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Imagine for a moment that Canada were a company – Canada Inc. It confronts an innovation landscape featuring seemingly boundless opportunity and is blessed with the knowledge assets to capture value in this space. Imagine that you are the CEO. Would you be cautiously seeking to pay down the company’s existing debt or would you be leveraging up and investing? Imagine that you are a shareholder of this company – a passport-carrying citizen of Canada Inc. – would you support a deleveraging strategy – notwithstanding that Canada is the least leveraged country among its peers? Or would you vote for a growth strategy, based on capitalizing on Canada’s capabilities?

I’m guessing that, confronted with this choice, most Canadians would say let’s go for it, let’s invest. And they would be right. Canada actually can prosper in the innovation space that is generated by the technological revolution, also known as “Industry 4.0," “the data-driven economy" or “the new industrial revolution."

But Canada is deleveraging. Canada’s net general government debt as a share of its GDP (which can be thought of as a measure of our ability to afford this net debt) is under 30 per cent and falling. Britain is in the 70-per-cent range and consolidating, while the United States is in the 80-per-cent range and rising over the forecast period to 2024 (all figures from the International Monetary Fund).

What if Canada simply held its net debt-to-GDP ratio constant at the very low 2018 figure of 27.9 per cent? How much additional borrowing would this allow? The answer, based on the IMF data, is US$110-billion – in round figures about $150-billion at today’s exchange rate – over the half-decade to 2024.

This capital, invested in priming Canada’s technology generation pump at a time of transformative technological change, would give Canada a level of investment capability approaching that of the major data-driven companies. To put this in perspective, Uber, in its “failed” IPO, raised $40-billion (Canadian) to build on. And that is just one company. In one sector.

Could the government actually invest this amount of money wisely? We really don’t need to worry. The Canadian technology sector punches above its weight in generating startups with viable technology. Where we fail is in scaling up – that is, in growing promising startups with valuations of more than $1-billion – the “unicorns” of the technology world. Mobilizing $150-billion to acquire technology assets generated by Canada’s innovation community would mean throwing serious money at the single most glaring weakness in Canada’s innovation system – limited venture capital.

And here’s the real kicker. Borrowing to invest in productive assets is profoundly different from borrowing to support current consumption. That $150-billion borrowed and invested in technology assets would likely pay for itself and then some. There would likely be no increase in Canada’s net debt – there could actually be a decrease if some of those technology assets acquired pan out sufficiently well.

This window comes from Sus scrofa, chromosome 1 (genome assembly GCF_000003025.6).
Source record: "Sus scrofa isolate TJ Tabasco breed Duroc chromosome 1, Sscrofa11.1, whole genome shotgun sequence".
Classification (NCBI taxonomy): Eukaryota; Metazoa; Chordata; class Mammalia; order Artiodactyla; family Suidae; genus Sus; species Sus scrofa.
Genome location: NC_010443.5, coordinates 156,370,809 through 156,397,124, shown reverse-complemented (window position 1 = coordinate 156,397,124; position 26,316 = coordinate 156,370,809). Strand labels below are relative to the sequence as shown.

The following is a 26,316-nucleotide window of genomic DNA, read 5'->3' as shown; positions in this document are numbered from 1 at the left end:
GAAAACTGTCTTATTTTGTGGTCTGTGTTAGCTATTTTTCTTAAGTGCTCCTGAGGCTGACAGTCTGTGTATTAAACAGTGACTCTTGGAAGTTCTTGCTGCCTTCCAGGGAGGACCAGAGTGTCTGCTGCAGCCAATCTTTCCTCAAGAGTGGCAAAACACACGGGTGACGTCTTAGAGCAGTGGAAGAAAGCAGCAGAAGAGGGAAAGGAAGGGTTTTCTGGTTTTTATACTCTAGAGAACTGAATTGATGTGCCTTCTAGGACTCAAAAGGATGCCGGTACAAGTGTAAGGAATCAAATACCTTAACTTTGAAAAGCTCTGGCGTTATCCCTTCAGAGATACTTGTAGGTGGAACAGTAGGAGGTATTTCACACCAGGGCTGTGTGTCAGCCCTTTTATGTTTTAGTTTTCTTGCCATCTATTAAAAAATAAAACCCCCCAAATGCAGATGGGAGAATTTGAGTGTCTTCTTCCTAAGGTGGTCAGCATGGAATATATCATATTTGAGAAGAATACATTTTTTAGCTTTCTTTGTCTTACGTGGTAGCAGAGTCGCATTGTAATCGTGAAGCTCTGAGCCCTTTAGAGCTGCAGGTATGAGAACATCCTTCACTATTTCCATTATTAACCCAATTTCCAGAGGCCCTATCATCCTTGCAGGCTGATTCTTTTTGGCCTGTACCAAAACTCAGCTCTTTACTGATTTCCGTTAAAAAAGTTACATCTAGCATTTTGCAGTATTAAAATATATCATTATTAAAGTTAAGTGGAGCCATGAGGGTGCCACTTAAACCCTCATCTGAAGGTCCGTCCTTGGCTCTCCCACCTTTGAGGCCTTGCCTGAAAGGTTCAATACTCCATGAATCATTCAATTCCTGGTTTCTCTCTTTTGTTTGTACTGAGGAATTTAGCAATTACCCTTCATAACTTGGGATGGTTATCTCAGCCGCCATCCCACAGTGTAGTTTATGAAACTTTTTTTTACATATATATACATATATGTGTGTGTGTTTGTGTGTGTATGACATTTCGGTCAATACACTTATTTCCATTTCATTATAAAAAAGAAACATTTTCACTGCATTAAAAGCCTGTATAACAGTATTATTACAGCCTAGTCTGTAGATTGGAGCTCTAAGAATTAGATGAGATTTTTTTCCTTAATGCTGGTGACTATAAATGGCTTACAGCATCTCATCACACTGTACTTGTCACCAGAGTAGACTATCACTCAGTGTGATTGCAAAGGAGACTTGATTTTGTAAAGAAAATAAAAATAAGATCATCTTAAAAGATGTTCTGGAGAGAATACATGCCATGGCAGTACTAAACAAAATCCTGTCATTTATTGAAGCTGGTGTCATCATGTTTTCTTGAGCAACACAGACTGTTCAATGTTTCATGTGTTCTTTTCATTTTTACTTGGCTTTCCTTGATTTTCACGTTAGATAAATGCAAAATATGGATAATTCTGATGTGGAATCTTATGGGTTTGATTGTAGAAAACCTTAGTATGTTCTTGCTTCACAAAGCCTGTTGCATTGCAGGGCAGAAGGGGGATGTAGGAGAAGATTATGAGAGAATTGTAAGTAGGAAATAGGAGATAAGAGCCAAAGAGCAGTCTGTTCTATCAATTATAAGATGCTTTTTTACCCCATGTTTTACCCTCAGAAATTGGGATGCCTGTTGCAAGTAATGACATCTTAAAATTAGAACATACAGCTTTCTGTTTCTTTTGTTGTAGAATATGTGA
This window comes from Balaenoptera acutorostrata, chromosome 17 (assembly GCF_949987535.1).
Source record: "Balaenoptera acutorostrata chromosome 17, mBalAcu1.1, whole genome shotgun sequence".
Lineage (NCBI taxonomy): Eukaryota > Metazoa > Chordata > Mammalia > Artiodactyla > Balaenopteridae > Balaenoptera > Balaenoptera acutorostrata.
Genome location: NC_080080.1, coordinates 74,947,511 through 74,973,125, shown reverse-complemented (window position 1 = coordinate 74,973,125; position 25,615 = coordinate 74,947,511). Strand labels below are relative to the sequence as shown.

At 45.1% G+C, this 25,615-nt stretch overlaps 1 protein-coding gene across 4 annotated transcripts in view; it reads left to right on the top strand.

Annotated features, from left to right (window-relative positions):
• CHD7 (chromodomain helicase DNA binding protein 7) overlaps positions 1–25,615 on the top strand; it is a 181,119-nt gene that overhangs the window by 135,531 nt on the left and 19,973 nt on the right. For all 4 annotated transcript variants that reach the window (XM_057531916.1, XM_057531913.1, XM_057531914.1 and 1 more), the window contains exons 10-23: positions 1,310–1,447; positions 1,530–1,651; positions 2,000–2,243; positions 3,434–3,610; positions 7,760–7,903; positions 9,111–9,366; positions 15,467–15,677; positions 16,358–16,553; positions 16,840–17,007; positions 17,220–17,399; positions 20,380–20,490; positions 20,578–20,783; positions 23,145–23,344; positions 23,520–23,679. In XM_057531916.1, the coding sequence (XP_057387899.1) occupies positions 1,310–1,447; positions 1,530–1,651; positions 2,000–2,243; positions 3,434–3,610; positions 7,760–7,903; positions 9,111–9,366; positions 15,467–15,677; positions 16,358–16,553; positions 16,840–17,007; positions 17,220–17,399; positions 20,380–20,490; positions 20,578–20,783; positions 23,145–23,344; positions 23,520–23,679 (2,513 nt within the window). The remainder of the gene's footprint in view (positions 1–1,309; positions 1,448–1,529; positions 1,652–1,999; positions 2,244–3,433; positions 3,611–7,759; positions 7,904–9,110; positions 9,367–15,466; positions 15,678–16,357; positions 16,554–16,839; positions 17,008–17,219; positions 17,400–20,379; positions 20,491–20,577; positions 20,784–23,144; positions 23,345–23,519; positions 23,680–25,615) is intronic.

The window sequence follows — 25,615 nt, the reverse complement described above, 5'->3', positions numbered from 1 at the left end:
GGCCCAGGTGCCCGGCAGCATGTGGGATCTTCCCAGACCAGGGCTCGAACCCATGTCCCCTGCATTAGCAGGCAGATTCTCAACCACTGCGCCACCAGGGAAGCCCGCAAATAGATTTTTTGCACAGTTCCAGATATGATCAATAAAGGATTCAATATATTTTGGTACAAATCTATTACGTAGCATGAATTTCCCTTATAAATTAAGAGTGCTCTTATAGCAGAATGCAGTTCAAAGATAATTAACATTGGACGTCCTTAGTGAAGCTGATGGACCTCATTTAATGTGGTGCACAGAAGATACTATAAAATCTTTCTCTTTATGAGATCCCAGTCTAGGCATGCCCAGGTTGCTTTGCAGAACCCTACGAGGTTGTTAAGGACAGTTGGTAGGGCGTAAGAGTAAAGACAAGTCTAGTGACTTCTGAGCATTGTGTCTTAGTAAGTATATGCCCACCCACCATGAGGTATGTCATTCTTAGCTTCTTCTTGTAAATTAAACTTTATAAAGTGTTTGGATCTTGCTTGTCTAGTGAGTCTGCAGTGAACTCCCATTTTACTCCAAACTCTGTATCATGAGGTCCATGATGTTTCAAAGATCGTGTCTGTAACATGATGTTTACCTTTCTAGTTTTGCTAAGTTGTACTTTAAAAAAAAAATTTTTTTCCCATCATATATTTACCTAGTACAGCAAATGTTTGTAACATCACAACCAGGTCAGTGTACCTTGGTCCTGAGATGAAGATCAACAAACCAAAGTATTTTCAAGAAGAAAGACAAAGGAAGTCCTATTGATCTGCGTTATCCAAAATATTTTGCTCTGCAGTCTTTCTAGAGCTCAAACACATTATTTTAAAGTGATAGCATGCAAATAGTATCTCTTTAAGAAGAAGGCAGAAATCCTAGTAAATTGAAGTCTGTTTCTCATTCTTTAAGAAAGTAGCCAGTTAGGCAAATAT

Normally, it is sound policy for governments to leave industrial investment to private capital. But these are not normal times. We are not in a technological “steady state," where tomorrow’s technology and competitive environment is much the same as yesterday’s. In our age, the acceleration of technological change has elevated risk and made returns less certain. Moreover, the nature of investment today has powerful public-good characteristics. In our age, it is both penny foolish and pound foolish for the public sector not to invest.

So here’s the pitch to the government of Canada: Float a $150-billion Canada Inc. bond to invest in this country’s technology future. Canada will benefit substantially, especially if we make the necessary policy course corrections to capture the benefits of our technology support as opposed to having these benefits leak out to global players. If we have any confidence in our country’s ability to succeed in the brave new world of the knowledge-based and data-driven economy, we should have confidence that Canada’s stock would rise and that we as passport-carrying citizens would be better off.

One last consideration to stiffen spines: The last time Canada got cold feet on a serious technology support decision, we let Nortel Networks fail. Talk about ill-timed: That was on the eve of the rollout of 5G networks, which are what the U.S.-China trade war is mainly all about. Canada, with a bailed-out Nortel, would have been at the heart of the solution to the security concerns voiced about Huawei Technologies Co. Ltd., both ours and our trading partners, and not caught between a rock and a hard case. Want to imagine alternative futures? Imagine that.

If we are to have a prosperous future, we must collectively invest in that future. And that means investing in technology, doing so at scale, and doing it now.

Dan Ciuriak is senior fellow with the Centre for International Governance Innovation (CIGI) where he writes on the interface between trade and the digital transformation.

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